In February, I had the fantastic opportunity to chat with Sophia Bush about my research at the intersection of inequality, public policy, race, class, and gender. In addition to her work as an actor, Sophia Bush is an “activist, entrepreneur, and global education access advocate,” and her Work In Progress podcast spotlights the humanitarian efforts of activists, entrepreneurs, scholars, celebrities, and politicians. This conversation happened just before the onset of the COVID-19 pandemic. Yet, in revisiting our conversation about the HIV epidemic, safety nets, and injuries of inequality, I am reminded that so much can be gleaned about our present situation by looking at the HIV/AIDS crisis. Here are key moments from the podcast interview, the full version of which you can listen to here:

On my childhood: “As I moved through different spaces, I noticed that resources were being distributed in ways that were making major differences in people’s lives, not because of differences in hard work, but because of differences in opportunity.”

On opportunities and resources: “We’re all looking for the same thing. We’re looking for opportunities, we’re looking for resources, and we’re looking for things to be able to build in this life that we have.”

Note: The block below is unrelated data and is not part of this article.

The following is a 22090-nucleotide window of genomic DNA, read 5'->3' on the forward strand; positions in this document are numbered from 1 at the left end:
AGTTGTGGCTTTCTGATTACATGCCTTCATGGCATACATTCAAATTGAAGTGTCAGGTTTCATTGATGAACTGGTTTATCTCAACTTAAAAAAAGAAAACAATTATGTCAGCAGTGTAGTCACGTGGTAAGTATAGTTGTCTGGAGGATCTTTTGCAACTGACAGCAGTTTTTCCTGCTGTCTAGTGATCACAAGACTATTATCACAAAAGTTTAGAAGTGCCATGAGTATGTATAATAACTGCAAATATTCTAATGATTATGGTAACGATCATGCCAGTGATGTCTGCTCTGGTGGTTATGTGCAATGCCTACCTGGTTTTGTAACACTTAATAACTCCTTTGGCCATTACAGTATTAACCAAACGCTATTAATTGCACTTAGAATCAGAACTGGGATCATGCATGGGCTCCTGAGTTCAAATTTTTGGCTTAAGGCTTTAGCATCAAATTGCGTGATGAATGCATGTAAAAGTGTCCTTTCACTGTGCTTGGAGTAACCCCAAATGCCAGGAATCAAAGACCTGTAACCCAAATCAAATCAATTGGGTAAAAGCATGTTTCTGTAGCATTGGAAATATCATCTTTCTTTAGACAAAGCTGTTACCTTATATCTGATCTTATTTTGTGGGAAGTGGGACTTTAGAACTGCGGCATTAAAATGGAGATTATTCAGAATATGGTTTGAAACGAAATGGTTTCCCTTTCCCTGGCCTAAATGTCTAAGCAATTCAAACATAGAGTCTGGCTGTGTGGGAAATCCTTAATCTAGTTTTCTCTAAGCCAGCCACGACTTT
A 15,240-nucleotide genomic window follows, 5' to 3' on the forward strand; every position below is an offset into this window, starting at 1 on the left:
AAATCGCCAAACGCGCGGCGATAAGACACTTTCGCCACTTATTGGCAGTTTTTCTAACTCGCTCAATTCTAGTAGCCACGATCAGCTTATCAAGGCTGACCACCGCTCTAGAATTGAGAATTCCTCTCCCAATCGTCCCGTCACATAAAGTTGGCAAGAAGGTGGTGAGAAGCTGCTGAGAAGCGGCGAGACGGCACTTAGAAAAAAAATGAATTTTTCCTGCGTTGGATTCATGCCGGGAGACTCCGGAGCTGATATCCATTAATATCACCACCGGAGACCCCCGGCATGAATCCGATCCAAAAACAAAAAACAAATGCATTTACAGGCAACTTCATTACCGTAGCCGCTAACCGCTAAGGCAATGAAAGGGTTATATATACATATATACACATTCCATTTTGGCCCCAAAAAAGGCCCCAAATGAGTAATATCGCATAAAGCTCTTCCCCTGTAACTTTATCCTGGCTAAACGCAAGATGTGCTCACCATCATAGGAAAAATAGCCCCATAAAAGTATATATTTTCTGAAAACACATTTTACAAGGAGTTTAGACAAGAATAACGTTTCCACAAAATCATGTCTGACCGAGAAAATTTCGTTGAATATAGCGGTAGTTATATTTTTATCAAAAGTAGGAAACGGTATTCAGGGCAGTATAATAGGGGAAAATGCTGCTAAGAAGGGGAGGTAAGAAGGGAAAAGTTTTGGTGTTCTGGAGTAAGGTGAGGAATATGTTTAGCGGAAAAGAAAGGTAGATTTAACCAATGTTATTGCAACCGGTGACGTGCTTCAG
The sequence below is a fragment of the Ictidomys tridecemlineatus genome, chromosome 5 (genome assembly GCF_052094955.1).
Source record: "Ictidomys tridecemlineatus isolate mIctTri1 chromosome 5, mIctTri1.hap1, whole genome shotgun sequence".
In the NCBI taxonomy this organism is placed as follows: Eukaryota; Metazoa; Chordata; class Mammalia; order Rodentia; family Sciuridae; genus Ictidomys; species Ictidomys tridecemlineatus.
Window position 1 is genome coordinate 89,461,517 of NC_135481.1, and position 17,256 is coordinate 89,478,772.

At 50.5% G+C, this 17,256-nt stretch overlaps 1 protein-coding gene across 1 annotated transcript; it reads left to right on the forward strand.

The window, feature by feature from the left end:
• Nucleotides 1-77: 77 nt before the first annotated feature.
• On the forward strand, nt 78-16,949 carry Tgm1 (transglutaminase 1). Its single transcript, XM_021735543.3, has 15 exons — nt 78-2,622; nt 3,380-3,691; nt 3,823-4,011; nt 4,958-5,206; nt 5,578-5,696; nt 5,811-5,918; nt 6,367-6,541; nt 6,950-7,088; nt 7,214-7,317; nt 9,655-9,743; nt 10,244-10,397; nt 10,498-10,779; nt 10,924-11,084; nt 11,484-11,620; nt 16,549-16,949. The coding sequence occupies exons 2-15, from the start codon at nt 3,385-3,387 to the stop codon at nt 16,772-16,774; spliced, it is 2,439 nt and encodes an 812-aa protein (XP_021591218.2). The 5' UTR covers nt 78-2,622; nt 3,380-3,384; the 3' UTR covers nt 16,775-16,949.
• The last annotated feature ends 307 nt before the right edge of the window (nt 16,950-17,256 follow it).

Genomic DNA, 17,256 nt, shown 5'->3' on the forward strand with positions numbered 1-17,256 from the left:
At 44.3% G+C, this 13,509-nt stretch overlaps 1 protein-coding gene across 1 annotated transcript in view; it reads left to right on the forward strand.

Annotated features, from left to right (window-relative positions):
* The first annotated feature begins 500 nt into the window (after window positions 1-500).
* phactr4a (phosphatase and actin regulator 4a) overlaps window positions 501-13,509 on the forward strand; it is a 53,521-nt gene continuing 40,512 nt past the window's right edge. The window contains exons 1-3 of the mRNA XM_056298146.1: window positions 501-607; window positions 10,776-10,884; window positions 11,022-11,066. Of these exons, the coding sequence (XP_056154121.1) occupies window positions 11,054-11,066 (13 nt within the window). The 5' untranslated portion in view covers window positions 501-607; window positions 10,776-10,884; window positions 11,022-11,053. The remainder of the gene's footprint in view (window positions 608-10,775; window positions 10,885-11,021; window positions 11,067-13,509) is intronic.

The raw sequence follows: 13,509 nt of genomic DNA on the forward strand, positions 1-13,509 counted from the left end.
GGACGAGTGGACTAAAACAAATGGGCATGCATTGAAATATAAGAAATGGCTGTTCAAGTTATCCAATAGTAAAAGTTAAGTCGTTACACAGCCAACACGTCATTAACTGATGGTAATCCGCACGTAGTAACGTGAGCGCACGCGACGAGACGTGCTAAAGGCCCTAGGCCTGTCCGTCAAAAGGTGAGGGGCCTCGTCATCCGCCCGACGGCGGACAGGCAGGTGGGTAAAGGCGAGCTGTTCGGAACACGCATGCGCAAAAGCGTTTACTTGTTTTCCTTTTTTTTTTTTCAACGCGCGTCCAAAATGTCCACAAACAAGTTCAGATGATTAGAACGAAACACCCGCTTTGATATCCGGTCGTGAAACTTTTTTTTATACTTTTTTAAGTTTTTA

On trauma: “All of us have incidents in our lives that are disruptive, that are traumatic. But if you are also grappling with major inequities and not getting access to resources, then what does that mean in terms of that trauma being magnified and having big ripple effects?”

On the nature of opportunity: “It’s so important to think about it in that way. This idea of opportunity existing as something that can either be expanded or contracted.”

On my role as a sociologist: “I see my role as making invisible opportunity visible. So, no one is denying that you didn’t work hard. No one is denying that personal accountability matters. But, we then have to recognize that that marries to a larger opportunity structure. And, it’s an opportunity structure that privileges some on the basis of race, class, gender, and sexuality and disadvantages others on those same bases. So, when we’re able to see that, we then have a more comprehensive story and a more accurate story of how we get to where we are.”

On my book, #RemakingALife:Remaking A Life is based on research that I conducted with HIV activists, advocates, policymakers, and women living with HIV in the US. It looks at the people, policies, and programs that have moved the needle in the HIV epidemic.”

On lessons from the HIV epidemic: “The HIV world has created a model for helping people move from ‘dying from’ to ‘living with’ to ‘thriving despite’ a significant health threat. We need to absorb the lessons & apply the tools to our present health challenges.” The work continues, and the work is necessary.

For more, please check out Remaking a Life: How Women Living with HIV/AIDS Confront Inequality, available through Amazon, IndieBound, The University of California Press, and other booksellers.